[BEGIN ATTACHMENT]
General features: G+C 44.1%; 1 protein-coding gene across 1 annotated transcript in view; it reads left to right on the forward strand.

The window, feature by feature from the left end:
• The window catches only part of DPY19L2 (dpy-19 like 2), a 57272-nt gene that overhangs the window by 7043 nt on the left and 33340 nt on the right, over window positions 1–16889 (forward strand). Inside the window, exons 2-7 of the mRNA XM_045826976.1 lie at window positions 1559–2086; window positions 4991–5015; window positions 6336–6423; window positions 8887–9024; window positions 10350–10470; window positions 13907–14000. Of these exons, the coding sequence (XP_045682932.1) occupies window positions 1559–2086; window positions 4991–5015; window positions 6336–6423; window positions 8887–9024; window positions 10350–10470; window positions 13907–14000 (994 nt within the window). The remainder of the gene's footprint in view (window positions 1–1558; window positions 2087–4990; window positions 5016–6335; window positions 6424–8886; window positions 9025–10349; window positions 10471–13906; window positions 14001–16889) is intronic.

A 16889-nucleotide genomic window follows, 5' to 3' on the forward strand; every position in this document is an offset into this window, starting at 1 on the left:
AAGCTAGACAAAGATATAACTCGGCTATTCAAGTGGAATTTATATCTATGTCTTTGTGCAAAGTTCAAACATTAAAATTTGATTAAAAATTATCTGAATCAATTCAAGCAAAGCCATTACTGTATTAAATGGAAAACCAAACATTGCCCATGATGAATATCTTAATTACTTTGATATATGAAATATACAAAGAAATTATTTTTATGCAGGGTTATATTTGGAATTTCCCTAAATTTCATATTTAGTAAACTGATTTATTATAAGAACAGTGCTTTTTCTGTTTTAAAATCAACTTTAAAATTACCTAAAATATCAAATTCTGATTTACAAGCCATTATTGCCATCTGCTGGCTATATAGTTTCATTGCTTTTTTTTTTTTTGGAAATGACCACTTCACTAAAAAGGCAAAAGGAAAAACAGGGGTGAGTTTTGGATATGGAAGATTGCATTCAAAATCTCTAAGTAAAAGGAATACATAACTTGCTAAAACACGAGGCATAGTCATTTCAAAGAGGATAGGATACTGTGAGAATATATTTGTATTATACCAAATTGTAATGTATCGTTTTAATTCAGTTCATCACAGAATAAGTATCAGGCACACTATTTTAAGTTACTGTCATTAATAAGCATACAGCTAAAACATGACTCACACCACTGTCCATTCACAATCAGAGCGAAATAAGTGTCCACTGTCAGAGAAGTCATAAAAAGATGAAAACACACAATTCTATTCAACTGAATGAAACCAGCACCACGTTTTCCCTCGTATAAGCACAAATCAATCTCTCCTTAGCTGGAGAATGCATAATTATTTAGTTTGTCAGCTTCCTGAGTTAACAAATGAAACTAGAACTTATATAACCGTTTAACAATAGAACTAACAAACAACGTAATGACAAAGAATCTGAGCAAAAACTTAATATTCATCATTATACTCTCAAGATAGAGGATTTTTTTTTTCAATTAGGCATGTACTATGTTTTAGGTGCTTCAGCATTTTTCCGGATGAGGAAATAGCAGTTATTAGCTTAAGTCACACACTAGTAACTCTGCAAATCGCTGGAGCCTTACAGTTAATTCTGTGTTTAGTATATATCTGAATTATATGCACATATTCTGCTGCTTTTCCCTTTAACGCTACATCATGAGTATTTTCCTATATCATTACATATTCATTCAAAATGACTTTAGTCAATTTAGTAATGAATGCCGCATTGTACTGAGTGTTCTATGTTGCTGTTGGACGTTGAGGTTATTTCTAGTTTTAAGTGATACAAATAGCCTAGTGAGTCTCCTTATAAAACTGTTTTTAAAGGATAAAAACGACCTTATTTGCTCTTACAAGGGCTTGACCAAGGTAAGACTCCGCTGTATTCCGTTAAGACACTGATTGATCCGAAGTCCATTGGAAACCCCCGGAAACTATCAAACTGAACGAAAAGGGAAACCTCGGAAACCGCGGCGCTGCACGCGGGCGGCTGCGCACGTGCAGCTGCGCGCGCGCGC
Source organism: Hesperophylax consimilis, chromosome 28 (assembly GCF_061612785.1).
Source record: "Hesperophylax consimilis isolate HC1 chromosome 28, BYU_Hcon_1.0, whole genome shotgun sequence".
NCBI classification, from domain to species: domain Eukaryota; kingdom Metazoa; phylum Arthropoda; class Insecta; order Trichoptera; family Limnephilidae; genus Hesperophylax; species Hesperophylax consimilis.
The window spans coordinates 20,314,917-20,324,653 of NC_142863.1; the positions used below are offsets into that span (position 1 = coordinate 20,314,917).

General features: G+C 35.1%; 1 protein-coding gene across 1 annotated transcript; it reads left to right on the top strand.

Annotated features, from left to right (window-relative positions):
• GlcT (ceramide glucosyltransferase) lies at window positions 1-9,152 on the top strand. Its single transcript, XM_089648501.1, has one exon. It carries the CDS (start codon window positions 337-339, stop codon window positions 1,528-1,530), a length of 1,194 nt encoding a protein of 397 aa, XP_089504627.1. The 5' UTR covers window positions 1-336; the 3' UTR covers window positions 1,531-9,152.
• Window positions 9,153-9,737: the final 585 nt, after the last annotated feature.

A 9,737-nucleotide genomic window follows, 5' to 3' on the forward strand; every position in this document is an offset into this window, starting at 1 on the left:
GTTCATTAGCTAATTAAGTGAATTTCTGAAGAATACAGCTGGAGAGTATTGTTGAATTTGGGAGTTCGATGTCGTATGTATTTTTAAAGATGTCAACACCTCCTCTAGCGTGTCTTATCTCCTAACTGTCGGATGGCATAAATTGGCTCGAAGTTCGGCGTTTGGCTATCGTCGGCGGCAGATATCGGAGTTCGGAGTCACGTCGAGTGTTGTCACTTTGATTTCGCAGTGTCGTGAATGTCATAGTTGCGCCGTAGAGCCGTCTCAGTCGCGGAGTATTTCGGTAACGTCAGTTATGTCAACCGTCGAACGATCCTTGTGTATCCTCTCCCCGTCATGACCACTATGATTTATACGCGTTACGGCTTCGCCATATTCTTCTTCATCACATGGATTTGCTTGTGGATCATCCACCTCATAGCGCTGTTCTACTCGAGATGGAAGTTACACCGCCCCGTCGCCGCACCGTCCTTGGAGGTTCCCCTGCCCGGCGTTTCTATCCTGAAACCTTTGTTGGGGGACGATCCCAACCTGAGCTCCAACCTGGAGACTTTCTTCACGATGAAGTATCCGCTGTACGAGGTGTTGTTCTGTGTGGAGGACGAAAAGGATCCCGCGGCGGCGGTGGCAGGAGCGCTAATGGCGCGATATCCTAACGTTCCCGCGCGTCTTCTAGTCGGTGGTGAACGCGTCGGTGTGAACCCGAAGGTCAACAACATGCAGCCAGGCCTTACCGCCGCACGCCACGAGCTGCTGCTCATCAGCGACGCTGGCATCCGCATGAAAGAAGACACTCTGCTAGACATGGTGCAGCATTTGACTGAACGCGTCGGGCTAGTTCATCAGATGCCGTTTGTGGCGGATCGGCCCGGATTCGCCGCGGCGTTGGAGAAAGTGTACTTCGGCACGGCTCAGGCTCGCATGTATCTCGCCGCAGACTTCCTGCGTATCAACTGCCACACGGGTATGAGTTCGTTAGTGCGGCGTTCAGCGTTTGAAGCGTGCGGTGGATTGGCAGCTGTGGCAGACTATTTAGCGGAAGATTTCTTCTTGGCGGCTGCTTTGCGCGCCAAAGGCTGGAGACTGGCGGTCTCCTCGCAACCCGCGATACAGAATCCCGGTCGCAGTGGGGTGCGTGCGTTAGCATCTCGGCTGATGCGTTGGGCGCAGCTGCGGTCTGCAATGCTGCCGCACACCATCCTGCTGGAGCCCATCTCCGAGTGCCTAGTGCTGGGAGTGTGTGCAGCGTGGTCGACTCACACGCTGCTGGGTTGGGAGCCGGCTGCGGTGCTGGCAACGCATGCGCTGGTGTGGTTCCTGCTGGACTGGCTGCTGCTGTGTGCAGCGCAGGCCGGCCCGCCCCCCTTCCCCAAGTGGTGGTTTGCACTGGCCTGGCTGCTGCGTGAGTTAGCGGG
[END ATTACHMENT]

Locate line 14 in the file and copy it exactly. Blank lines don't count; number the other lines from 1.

A 9,737-nucleotide genomic window follows, 5' to 3' on the forward strand; every position in this document is an offset into this window, starting at 1 on the left: